With wildfire potential expected to reach above normal by July, land managers are urging recreationists to be careful with campfires this camping season.
Secretary of the Interior Sally Jewell and Secretary of Agriculture Tom Vilsack on Tuesday said fire activity projections are above normal for the Northwest through September.
According to the state Department of Natural Resources, the fire danger is already high in seven counties along the eastern crest of the Cascades and moderate in another 11 counties, most in the eastern part of state.
“The focus of above-normal fire activity during the core of fire season will likely be in the Northwest,” said the report released by Jewell and Vilsack. “As fuels dry in June, expect increases in fire activity and the potential for robust, above-normal fire occurrence in July, August and September. This will be amplified by the lack of snowpack at higher elevations, which should allow the conditions necessary for long-duration timber fires to occur unusually early.”
The two Cabinet secretaries said the agencies under their control have more than 13,200 federal firefighters ready for the season, along with almost 25 large air tankers and 100 single-engine air tankers.
Around Washington, the Department of Natural Resources has about 800 permanent and 362 seasonal employees to take on wildfires occurring on state-managed lands. The agency also has eight helicopters available each day.
Already, crews are being summoned to fight fires in the state.
On May 30, lightning started a small fire in the Thunder Creek drainage about 8 miles from Colonial Creek Campground in North Cascades National Park. When it was first discovered, the fire was about 15 acres. Within days, it had grown to 103 acres.
Portions of the Thunder Creek and Fisher Creek trails are closed because of the fire.
Last week, there were more than 25 smokejumpers and members of ground crews fighting the fire. Officials estimated containment at 30 percent Tuesday afternoon.
While a relatively small fire, officials decided to battle the blaze rather than let it burn because of the very high potential for fires in the West. The concern was that if the fire grew, enough firefighting resources might not have been available.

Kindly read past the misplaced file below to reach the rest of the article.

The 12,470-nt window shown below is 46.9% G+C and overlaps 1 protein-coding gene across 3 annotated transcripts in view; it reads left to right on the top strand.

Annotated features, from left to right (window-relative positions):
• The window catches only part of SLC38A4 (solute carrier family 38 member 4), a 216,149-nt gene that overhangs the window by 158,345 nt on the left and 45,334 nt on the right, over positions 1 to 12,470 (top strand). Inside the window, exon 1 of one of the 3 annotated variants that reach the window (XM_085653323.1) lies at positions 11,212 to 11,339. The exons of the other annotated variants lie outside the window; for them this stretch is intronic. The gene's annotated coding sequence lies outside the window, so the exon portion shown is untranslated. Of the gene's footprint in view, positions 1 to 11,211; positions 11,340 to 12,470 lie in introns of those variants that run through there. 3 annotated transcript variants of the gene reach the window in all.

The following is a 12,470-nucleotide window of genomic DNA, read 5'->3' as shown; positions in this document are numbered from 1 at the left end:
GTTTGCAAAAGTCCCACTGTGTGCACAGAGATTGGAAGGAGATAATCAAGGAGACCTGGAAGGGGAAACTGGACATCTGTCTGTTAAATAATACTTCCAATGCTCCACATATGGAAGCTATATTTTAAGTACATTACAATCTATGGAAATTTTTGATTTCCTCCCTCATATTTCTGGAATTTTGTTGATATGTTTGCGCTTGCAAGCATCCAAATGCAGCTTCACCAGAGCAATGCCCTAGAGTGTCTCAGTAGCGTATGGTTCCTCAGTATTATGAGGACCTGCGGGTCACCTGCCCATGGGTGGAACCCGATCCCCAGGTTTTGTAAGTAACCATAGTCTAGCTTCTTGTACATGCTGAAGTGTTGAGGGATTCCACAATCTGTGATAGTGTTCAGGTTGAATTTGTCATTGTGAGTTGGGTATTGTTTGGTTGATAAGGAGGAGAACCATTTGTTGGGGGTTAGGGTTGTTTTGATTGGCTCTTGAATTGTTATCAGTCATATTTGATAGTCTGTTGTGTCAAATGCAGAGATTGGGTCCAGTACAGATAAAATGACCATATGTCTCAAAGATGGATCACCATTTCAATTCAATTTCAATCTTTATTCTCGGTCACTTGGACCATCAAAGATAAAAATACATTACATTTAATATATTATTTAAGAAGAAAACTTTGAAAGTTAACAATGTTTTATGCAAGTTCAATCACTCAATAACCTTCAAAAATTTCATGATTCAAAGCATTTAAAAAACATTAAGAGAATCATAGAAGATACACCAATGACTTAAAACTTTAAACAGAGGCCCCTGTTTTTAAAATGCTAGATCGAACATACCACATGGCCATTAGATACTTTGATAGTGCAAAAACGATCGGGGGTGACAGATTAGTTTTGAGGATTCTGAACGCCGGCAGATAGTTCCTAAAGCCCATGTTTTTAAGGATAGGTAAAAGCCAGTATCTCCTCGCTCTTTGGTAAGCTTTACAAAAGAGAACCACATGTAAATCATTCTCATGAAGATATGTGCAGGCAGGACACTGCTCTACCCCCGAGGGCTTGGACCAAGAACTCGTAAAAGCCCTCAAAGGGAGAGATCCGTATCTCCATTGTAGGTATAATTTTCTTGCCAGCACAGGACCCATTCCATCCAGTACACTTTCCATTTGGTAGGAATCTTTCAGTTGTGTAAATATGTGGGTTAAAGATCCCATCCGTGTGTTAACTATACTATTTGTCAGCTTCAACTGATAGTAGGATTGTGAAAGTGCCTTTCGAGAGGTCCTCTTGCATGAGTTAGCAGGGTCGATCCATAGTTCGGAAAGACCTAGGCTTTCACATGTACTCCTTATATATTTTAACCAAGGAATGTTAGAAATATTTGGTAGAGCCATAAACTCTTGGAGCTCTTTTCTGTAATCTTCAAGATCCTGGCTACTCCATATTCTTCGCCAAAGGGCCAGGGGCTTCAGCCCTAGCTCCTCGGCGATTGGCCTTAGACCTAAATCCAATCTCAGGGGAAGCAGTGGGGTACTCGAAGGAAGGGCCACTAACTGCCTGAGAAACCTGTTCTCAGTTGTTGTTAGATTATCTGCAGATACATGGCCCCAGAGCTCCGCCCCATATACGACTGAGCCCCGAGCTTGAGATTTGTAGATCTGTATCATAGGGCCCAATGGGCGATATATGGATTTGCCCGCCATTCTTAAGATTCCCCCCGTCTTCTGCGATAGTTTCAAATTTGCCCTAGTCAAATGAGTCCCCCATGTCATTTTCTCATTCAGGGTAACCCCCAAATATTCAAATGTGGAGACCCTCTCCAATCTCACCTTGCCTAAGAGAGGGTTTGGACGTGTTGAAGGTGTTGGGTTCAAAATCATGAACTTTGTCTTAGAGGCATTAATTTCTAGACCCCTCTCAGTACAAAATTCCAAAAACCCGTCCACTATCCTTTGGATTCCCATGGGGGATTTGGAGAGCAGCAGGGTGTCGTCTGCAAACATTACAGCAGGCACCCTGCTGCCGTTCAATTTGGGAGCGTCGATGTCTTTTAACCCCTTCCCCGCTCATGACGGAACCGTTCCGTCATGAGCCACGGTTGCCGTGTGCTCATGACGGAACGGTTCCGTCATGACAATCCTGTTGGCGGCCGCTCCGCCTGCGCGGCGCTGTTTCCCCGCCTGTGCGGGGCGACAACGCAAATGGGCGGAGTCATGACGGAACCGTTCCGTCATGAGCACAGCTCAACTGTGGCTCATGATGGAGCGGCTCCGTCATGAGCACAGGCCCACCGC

In the northeast corner of the state, the 85-acre Hungry Hill is 95 percent contained.
The early start to the season comes on the heels of 2014 when the state saw its largest wildfire, the Carlton Complex blaze that eventually scorched more than 256,000 acres.
The need for campers, anglers, hikers and others to be careful is driven home by the fact that 85 percent of Washington’s wildfires are caused by humans, according to the Department of Natural Resources.
On Tuesday, the department imposed burn restrictions in Northeast Washington. Campfires are allowed only in designated approved campgrounds in Spokane County, northern Lincoln County, and Fire Districts 1 and 2 in Stevens County.
“Washington is in for a very challenging fire season, yes, even on the west side of the state,” said Janet Pearce, spokeswoman for the Department of Natural Resources.
She said the agency will really need help from hikers, fishermen, campers and others when it comes to campfires this summer.
“First, find out if a campfire is allowed in your location. Second, never leave that fire unattended, and always make sure it’s completely cool to the touch before leaving or going to bed,” Pearce said.
“It’s imperative that people do this because on Mondays, we get quite a few calls that someone has abandoned their weekend campfire, and it’s escaped into a wildfire.”